Habitat ReStore celebrates 14 Years with massive sale

Posted Saturday, November 3, 2018 10:23 pm


As the year nears its close, Habitat for Humanity of Cleveland  ReStore is celebrating not only another year gone by, but also its 14th year of helping the people of Cleveland.

This year, as in previous ones, the Habitat ReStore is hosting an anniversary sale, which applies to all items within the store and lasts a week.

Beginning as a small operation in downtown Cleveland, ReStore moved to its current space in 2004, after some of its volunteers who are architects began inspecting the current building to determine its suitability.

“This is a culmination of something that started out very small and has grown into what you now see,” Habitat executive director Tammy Johnson said.

The ReStore is commemorating the anniversary by hosting a massive sale starting on Monday  and running until Nov. 10.

ReStore manager Dave Williams plans to have a different sale each day, which requires people to come into the location to discover what the next day’s deal is. The last day of the sale on Nov. 10 will feature a 25 percent discount off everything in the store, which includes new items as well as those gently used.

A large portion of money Habitat uses for its home builds comes from the ReStore, along with donations, grants, etc. The current location is the second time the store has moved since opening in 2004.

Williams described the first location as a “one-door operation,” without a loading dock or even garage doors to easily bring furniture into. He states the current location off Grove Avenue is a massive improvement.

“The original location almost looked like a modular-type home, it being only maybe 50-feet long and 20-feet wide,” Williams explained.

From this spot, Habitat moved down to its second location at Five Points near the Museum Center, where it stayed for several years before moving to its current location.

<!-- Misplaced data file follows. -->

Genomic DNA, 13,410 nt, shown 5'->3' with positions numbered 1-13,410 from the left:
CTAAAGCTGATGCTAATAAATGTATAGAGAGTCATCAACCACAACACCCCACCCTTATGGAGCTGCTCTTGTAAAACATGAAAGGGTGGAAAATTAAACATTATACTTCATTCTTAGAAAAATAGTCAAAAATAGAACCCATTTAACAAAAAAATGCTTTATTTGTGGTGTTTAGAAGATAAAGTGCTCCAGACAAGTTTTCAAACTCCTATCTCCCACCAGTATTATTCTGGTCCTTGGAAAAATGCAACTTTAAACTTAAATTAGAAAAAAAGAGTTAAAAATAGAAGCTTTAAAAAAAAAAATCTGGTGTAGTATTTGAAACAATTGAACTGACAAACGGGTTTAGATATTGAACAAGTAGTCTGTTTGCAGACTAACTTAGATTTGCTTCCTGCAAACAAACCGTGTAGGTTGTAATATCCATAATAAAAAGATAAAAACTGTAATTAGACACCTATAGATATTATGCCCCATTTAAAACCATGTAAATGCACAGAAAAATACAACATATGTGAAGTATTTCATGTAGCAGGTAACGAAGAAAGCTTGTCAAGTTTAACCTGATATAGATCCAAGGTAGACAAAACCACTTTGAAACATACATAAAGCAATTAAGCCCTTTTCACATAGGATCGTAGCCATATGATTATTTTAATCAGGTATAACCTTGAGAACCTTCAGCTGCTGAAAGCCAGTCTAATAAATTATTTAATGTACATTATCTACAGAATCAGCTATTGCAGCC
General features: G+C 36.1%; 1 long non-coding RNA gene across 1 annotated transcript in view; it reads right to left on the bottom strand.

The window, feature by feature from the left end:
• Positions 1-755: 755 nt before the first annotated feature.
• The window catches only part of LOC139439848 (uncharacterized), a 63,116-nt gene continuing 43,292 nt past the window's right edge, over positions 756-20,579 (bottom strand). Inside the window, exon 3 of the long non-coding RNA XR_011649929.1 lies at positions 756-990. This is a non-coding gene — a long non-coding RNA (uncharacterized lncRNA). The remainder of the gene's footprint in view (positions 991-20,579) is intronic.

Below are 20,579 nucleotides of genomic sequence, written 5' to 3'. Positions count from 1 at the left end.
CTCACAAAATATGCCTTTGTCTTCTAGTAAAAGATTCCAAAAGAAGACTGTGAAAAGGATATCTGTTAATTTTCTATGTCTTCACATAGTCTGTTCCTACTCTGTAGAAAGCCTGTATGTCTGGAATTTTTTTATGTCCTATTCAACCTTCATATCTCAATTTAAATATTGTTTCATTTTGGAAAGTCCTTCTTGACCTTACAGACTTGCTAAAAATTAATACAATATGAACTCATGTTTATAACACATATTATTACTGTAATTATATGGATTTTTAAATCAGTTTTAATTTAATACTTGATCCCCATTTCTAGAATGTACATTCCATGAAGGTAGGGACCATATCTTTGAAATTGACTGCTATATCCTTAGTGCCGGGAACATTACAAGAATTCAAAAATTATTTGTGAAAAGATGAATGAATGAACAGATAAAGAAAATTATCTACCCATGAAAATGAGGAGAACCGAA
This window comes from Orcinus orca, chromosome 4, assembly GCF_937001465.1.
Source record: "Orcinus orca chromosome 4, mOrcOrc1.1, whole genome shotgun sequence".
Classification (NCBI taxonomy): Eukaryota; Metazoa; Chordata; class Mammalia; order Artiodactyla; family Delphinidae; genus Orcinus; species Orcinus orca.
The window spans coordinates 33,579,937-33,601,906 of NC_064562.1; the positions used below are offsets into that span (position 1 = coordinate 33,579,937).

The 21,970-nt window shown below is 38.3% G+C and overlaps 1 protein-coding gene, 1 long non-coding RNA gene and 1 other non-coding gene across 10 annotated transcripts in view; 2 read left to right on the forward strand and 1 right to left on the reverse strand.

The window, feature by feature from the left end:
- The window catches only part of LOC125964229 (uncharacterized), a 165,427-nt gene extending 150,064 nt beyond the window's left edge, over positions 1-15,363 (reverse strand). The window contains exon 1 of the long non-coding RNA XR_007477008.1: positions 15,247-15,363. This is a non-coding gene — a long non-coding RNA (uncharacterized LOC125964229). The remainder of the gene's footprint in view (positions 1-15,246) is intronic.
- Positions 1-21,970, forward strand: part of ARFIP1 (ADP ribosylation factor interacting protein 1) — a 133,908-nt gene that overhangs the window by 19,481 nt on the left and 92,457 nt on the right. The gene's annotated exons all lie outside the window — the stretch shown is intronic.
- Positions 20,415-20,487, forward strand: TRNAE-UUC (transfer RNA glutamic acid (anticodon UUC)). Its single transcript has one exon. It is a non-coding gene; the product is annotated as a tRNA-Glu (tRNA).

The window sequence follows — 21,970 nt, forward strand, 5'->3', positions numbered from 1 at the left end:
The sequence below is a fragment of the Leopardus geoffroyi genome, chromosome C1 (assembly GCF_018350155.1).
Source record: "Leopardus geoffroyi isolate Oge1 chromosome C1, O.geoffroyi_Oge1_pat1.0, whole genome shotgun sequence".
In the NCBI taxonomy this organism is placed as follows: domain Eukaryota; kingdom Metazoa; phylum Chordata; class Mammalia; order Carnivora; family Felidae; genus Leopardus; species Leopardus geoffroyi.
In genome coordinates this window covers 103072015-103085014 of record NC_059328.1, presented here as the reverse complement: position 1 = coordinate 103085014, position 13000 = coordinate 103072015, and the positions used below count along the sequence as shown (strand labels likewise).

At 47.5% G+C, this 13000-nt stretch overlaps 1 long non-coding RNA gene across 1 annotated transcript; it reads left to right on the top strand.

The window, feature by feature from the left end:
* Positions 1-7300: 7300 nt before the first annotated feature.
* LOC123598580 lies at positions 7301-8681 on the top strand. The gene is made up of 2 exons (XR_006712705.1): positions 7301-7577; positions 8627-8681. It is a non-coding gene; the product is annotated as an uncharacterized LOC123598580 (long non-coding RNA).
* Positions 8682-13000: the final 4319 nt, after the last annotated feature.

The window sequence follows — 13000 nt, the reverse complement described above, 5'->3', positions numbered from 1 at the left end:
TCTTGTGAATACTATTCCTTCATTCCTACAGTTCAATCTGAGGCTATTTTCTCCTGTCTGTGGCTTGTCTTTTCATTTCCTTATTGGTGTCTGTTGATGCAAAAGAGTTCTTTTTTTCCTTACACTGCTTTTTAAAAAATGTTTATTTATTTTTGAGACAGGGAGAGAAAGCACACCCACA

Because of the former theater’s slanted floors, Habitat used leftover road construction materials that would have been thrown out to level its floors before covering them with concrete as we see today. Williams described this as community recycling.

As a testament to the good relationships Habitat builds in communities, its board of directors has been given permission by the Five Point location’s current owners to actually store Habitat’s overflow items at this former storefront.

Johnson describes this as a blessing, as they are now bringing in more donations than they have room for.

“The community just keeps jumping in. Our board is so active, and whenever we come to them with a need, they will roll up their sleeves, jump in and help us solve the problem,” Johnson said.

The sales from the ReStore  account for around 25-30 percent of building funds, a fact Williams stresses as clear evidence of the store’s key role in Habitat.

At the moment, Habitat has built 135 homes since its inception. Each time a home is built, the company raises approximately $75,000, but with land development and other smaller costs factored in, the amount the ReStore raises helps balance out the expenditure incredibly well.

Johnson said she and her employees all have a passion for what they do. They don’t work at Habitat for the money, but for the people they help.

“We’re changing lives and generations of lives,” Johnson said. “I feel like it’s very biblical to help others who want to help themselves and give ‘a hand up, not a hand out.’”

This rings true for all Habitat homeowners, as they must complete a specific number of “sweaty equity” hours working on their homes. They also pay rent and mortgages all while taking budgeting and good neighbor classes.

Some homeowners have seen entire generations affected by Habitat’s works, such as Tami Croft, who was the recipient of Habitat home No. 50. Her home has not only affected herself, but also her daughter and granddaughter as well.

Williams calls this the “cycle of blessings,” which shows how the community donates items to Habitat which are then sold and the money is used to provide homes for people who then turn around and work for Habitat or at least discuss how the organization has affected their lives. He added how the cycle of blessings is a self sustaining system that truly benefits its region no matter where it is.

Williams and Johnson encourage all of Cleveland to come see what they have to offer. Your purchase will not only be at a discount during the sale, but it will also go towards benefitting your community overall.

Habitat for Humanity of Cleveland is open from 9 a.m. to 5 p.m. every day except Sunday, and is located at 300 Grove Ave. It can be reached at 423-473-4610.